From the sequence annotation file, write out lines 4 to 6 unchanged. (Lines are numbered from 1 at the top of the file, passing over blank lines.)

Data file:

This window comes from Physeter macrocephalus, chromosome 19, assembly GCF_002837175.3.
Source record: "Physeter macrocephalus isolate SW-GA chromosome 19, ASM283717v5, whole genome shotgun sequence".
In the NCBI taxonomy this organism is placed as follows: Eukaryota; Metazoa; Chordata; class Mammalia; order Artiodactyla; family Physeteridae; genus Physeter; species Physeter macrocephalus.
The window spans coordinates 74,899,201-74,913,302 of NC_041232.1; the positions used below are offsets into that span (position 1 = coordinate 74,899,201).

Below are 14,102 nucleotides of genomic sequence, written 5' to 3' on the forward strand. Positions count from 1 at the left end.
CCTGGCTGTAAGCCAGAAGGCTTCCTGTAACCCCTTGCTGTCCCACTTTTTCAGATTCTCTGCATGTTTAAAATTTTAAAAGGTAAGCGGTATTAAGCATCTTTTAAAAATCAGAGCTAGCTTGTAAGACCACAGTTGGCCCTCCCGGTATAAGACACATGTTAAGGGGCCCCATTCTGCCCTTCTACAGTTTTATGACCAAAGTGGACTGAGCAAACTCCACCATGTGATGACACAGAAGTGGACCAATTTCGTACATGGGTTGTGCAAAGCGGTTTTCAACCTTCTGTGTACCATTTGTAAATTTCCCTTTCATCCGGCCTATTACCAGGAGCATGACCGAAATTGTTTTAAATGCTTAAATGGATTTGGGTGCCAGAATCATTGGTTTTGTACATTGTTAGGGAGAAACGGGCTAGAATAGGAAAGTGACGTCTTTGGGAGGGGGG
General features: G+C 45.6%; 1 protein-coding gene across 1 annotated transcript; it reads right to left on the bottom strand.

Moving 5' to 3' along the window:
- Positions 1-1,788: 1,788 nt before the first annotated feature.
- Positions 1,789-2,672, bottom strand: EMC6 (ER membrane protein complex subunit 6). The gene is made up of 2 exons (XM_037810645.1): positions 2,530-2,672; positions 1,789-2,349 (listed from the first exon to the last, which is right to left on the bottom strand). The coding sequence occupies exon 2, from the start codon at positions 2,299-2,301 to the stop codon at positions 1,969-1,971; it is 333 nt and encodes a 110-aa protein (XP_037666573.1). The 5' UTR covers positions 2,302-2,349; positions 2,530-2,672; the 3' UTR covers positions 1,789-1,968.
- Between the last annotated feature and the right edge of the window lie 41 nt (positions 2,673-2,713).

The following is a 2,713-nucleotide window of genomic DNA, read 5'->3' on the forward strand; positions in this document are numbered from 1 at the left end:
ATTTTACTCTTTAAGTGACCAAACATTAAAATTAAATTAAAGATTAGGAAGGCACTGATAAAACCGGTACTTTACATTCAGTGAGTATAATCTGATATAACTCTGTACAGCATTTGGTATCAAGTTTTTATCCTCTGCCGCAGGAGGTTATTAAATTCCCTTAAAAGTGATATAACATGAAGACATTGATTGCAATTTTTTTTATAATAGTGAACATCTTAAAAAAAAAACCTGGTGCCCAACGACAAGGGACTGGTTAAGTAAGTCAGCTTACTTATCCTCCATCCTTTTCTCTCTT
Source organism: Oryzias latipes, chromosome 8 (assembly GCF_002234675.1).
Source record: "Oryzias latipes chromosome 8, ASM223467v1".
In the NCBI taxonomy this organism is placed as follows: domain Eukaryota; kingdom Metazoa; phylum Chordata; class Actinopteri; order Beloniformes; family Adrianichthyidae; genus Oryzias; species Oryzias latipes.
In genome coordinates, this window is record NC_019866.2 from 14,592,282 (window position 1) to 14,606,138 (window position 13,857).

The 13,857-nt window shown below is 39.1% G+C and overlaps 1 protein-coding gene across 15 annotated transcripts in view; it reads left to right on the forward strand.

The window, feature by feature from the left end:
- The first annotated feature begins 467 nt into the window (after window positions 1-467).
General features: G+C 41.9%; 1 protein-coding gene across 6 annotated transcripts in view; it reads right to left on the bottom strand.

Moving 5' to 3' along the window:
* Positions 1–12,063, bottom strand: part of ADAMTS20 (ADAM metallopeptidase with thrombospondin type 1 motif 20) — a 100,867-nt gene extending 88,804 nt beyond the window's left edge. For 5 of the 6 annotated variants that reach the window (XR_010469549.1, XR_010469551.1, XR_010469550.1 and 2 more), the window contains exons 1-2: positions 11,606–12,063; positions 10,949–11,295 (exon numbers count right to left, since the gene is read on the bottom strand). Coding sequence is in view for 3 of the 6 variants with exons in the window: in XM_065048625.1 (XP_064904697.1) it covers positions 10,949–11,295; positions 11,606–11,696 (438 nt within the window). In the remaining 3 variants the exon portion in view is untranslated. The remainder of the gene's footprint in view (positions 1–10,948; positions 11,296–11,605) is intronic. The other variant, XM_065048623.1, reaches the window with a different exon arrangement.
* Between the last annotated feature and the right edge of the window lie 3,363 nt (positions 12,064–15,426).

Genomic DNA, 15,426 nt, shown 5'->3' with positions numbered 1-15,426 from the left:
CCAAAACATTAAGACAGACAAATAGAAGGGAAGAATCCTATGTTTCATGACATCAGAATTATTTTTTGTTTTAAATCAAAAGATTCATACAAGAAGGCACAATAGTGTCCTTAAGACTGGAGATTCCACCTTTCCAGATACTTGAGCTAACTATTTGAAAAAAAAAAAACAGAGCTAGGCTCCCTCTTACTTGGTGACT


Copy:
The window spans coordinates 74,899,201-74,913,302 of NC_041232.1; the positions used below are offsets into that span (position 1 = coordinate 74,899,201).

Below are 14,102 nucleotides of genomic sequence, written 5' to 3' on the forward strand. Positions count from 1 at the left end.
CCTGGCTGTAAGCCAGAAGGCTTCCTGTAACCCCTTGCTGTCCCACTTTTTCAGATTCTCTGCATGTTTAAAATTTTAAAAGGTAAGCGGTATTAAGCATCTTTTAAAAATCAGAGCTAGCTTGTAAGACCACAGTTGGCCCTCCCGGTATAAGACACATGTTAAGGGGCCCCATTCTGCCCTTCTACAGTTTTATGACCAAAGTGGACTGAGCAAACTCCACCATGTGATGACACAGAAGTGGACCAATTTCGTACATGGGTTGTGCAAAGCGGTTTTCAACCTTCTGTGTACCATTTGTAAATTTCCCTTTCATCCGGCCTATTACCAGGAGCATGACCGAAATTGTTTTAAATGCTTAAATGGATTTGGGTGCCAGAATCATTGGTTTTGTACATTGTTAGGGAGAAACGGGCTAGAATAGGAAAGTGACGTCTTTGGGAGGGGGG